But in a way it will be practice for my return to coding and programming. For reasons beyond the scope of this entry anyhow it’s become obvious I have to get back into that realm. Interestingly, and I have some anecdotal evidence in this direction, higher maths have proved to unlock bits of comprehension that used to be confusing. Many women seem to do better going from math to coding, rather than just trying to tinker their way through as noncollege male programmers do. It’s an interesting possibility, if it’s broadly applicable. Perhaps I’ll code a tool that can clarify those matters one of these days.

As is perhaps expected, I thought this entry would take quite a different form. I forgot to put gas in the car before running an errand, and then had a fiasco trying to get gas at a branded station that wouldn’t recognize my brand key fob, so I had to get gas closer to home on fumes. I listened to an 80s playlist the whole time. The kids are very 80s tolerant, which remains very amusing, but also challenging, as you learn the hard way how many times you have to slam that skip button when some song lyrics start up for 80s songs that were blasting from radios in your youth and you had no idea that the singer was talking about *this* or *that*.

We finally got a Census form with the online code. But I’m going to wait for the paper form and fill it out in colorful pen ink.

Project 1: Homeschool Consolidation, 2 days of estimated 3 complete.

Scutwork Diary, Day 1

This is a diary about boring scutwork. Why boring scutwork? Because the main obstacle to an ordered life in my specific and personal case is social. I can do boring scutwork, but being too ashamed to say that it has to be done has meant that as soon as there’s a crisis or emergency or just a sick day, work and life pile up like crazy. This is because those are the times that the boring scutwork’s boringness rushes to the fore and it gets put aside. Then a lot of interlinking pieces of daily life start coming undone and we end up in survival mode as a household for weeks or months. And then it’s another action plan or buying a piece of organizing furniture and the cycle repeats, but with incrementally more disarray as the kids get bigger and, well, messier if unchecked. All because I don’t talk about it except to my husband. Until now.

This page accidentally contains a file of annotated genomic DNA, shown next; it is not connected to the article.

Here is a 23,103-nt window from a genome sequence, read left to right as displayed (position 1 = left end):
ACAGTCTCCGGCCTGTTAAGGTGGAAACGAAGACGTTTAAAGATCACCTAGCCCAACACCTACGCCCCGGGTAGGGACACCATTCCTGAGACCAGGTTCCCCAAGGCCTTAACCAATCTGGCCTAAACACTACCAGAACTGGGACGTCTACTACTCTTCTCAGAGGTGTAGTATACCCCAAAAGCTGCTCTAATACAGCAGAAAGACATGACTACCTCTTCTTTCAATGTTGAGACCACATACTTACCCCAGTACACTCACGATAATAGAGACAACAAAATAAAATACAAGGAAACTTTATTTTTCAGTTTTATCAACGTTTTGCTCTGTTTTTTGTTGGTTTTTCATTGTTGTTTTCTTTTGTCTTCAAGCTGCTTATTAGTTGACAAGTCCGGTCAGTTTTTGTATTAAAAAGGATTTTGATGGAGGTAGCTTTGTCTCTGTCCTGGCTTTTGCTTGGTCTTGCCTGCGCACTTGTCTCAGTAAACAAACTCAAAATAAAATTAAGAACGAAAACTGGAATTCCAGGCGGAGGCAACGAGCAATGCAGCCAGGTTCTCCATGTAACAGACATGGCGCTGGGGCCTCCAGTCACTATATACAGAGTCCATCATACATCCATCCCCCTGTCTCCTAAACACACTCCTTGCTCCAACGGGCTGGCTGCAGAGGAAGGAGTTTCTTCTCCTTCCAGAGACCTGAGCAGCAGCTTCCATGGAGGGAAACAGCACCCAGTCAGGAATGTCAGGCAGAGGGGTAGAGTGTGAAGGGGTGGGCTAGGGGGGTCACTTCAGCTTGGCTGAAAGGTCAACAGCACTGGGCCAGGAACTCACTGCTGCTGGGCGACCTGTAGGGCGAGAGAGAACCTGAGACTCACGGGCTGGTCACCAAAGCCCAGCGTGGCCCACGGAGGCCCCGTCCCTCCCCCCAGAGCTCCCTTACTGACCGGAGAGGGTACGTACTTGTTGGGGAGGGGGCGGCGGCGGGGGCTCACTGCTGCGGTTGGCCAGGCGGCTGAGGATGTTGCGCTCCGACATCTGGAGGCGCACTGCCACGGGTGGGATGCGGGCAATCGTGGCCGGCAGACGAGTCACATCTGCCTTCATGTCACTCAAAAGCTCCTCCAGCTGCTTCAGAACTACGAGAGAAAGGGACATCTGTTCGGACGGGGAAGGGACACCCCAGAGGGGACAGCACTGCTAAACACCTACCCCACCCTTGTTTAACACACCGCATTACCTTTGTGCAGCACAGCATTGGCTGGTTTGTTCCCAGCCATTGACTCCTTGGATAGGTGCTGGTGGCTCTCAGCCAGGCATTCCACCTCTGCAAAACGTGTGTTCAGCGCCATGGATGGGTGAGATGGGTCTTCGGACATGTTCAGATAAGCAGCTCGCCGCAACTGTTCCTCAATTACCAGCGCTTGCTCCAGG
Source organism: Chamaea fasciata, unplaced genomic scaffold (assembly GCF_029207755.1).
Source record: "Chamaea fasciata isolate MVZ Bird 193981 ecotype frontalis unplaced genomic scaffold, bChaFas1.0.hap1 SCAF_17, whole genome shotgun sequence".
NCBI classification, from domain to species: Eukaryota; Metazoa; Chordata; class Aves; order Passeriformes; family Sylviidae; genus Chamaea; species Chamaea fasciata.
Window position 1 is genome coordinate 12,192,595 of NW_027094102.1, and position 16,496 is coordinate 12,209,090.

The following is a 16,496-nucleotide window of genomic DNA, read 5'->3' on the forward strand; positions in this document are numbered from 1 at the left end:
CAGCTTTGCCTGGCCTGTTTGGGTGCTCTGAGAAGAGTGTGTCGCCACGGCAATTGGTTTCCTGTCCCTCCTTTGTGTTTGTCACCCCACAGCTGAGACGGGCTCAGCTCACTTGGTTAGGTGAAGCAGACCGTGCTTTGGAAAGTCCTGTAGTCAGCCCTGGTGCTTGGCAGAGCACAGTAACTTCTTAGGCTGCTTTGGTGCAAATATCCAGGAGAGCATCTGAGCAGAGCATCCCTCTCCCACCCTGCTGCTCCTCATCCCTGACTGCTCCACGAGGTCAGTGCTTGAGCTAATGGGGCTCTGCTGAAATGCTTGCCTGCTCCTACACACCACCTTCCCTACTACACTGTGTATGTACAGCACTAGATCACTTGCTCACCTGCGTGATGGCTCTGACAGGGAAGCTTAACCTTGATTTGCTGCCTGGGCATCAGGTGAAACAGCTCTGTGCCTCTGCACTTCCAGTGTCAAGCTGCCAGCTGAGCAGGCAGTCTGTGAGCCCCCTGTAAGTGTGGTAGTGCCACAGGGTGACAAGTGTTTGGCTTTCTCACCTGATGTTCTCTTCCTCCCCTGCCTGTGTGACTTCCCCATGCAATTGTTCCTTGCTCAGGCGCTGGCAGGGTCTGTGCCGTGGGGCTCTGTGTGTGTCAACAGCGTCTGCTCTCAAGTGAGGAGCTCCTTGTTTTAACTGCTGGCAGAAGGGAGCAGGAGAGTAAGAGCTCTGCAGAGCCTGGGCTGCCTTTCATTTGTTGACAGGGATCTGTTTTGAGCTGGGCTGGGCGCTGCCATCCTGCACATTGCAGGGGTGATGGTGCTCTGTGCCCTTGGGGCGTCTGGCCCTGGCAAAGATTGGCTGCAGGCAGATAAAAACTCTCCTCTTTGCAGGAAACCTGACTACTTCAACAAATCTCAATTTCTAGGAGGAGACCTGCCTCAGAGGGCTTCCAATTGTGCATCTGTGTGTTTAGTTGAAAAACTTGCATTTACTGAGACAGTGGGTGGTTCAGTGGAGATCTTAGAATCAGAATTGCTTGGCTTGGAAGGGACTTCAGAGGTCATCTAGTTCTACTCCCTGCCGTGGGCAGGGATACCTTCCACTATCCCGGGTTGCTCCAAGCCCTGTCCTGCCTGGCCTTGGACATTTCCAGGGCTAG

I’ve decided to diarize my journey from scutwork to gruntwork, and ideally beyond that. But first I want to succeed at the initial scheme and it is possible to overshoot by yapping about plans that are years away. In the short term, though, that hasn’t been the reason there’s piles of unfiled papers, stacks of books with annotations and notes and endless waves of unsorted kid schoolwork lying around along with unfolded laundry and dish towels in the strangest places. All that stuff has happened because not talking about the daily niggling details except with my husband has meant that I feel like all the scutwork is pointless since nobody knows it’s happening except the two people doing it. So I’m going to open this process to the world.

It’s pretty simple, I will write 500-1000 words 6 days a week about what scutwork I plan to do or have already done. The scutwork itself will be broken down into 2-3 day projects and goal-assessed every 13 weeks or 90 days, whichever is needed to round out a quarter. The initial scutwork project is Homeschool Consolidation. I have two bookshelves I was using to collect all the books I planned to read and discuss before this summer, along with some old children’s books I wanted the kids to read. They did read a fair amount of them, but the location of the bookshelves was not optimal for treating them as bookshelves and instead they’ve collected clutter and only had about half books in them anyway.

So the goal is to clear the books out and just use them as a homeschool shelving and storage system. Currently schoolwork is scattered across the house and the upshot is that it can be hard to find books or papers or manipulatives during school days. Consolidating everything in one place even though it’s not the place I wanted and which I just fought using because “bookshelves are ONLY FOR BOOKS NOTHING ELSE” will allow for the possibility of shaving time off teaching by not having to scramble for missing elements.

This is going to be a three day project. For the first day, T.W.O. and I removed some clutter and put most of the books in the library. We made enough progress that we will aim to finish removing clutter and the rest of the books tomorrow. Then after that we’ll put all the homeschool stuff on those two bookshelves. It’s boring scutwork, but once it’s done, quality of life will improve.

Project 1: Homeschool Consolidation, 1 day of estimated 3 complete.